to 19. The following points support this contention. 

1. Education and alcohol do not mix as can be evidenced by the heavy burdens school dis- 
tricts are now trying to deal with. The ready accessibility of intoxicating beverages to our 
school students is creating serious problems. When the drinking age was lowered to 18, the 
effect was really lowering it to 14 and 15. Eighteen year-old students, for the most part, tend to 
socialize with people younger than themselves. The result was an easier availability of alcohol 



Page Twenty-four 

for those students under 18, and this of course happening at a time when lifetime skills and 
habits are being acquired. It is very difficult for schools to fulfill the role of law enforcement 
agencies. The time spent in disciplining and enforcing the law would be much better spent on 
education. Quality education suffers as a result.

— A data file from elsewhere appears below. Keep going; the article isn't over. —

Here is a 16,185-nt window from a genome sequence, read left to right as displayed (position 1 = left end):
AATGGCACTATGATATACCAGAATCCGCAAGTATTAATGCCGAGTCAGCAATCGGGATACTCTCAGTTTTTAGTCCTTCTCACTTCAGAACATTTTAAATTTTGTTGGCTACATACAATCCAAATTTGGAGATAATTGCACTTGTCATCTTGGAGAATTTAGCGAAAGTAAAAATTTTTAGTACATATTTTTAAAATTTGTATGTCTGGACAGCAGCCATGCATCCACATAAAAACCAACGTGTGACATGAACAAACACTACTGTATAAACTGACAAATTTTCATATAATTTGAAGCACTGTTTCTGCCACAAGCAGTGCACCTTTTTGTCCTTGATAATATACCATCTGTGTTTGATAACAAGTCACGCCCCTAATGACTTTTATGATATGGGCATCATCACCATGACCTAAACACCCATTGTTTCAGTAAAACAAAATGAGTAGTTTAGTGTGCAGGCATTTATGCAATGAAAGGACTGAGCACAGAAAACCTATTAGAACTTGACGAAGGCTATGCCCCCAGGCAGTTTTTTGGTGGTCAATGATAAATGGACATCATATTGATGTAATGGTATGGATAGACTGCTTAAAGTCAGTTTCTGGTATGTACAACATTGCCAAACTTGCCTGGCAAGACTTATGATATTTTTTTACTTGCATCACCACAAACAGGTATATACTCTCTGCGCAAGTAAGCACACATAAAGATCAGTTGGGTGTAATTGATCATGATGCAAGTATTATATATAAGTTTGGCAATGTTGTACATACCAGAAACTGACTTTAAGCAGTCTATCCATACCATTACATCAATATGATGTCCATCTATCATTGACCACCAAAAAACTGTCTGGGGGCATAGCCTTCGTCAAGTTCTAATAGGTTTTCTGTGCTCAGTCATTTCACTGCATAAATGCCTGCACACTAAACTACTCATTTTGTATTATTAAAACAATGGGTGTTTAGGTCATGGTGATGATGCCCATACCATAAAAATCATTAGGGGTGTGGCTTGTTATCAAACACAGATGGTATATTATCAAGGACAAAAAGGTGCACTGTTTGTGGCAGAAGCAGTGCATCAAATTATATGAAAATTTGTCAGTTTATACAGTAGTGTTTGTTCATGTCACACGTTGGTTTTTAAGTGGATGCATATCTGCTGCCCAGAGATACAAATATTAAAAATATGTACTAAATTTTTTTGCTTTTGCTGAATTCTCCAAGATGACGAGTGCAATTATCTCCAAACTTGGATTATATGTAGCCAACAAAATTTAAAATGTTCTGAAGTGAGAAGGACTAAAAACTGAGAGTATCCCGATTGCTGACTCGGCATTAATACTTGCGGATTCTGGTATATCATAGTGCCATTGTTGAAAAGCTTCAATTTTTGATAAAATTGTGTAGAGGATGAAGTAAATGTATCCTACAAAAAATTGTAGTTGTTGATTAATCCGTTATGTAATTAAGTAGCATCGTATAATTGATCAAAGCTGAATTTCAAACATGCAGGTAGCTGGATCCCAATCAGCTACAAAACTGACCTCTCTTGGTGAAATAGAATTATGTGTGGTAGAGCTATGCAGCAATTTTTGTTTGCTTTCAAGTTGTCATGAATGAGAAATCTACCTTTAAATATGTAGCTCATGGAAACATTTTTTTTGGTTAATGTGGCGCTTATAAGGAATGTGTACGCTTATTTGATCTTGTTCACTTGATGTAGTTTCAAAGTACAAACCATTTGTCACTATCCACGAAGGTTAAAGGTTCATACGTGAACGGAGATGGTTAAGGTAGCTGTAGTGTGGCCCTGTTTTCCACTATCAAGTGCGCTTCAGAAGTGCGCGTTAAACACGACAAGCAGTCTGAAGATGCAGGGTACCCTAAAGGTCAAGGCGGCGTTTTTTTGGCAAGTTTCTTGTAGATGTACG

2. Driving and alcohol do not mix. The National Safety Council statistics show that, 
nationally, the incidence of drinking in fatal motor vehicle accidents is highest among the 18-19 
year age group. There has been a dramatic increase in highway fatalities nationwide since many 
states lowered the drinking age. This has made an additional traffic hazard on our highways. 

3. Alcoholism in today's youth is increasing. Recent studies indicate over 75% of high 
school students drink alcoholic beverages. Another study reveals that drinking starts at an 
earlier age than ever before. In Montana, over 70% of the students will become 18 before grad- 
uating from high school. The consequence is easy accessibQity of liquor to many of our high 
school seniors, as well as students much younger. 

4. Other consequences of the lower drinking age are increase in crime, increased litter bug 
costs, increased pressures on law enforcement agencies, increased welfare costs and increased 
insurance rates. 

A "yes" vote on this referendum would take some of the pressures off homes, schools and 
society in general. A Majority vote is needed to establish the age of 19 as the legal age for 
consuming or possessing alcoholic beverages. 

S/ Allen C. Kolstad, Chr. 
Esther G. Bengtson 
Angela Romain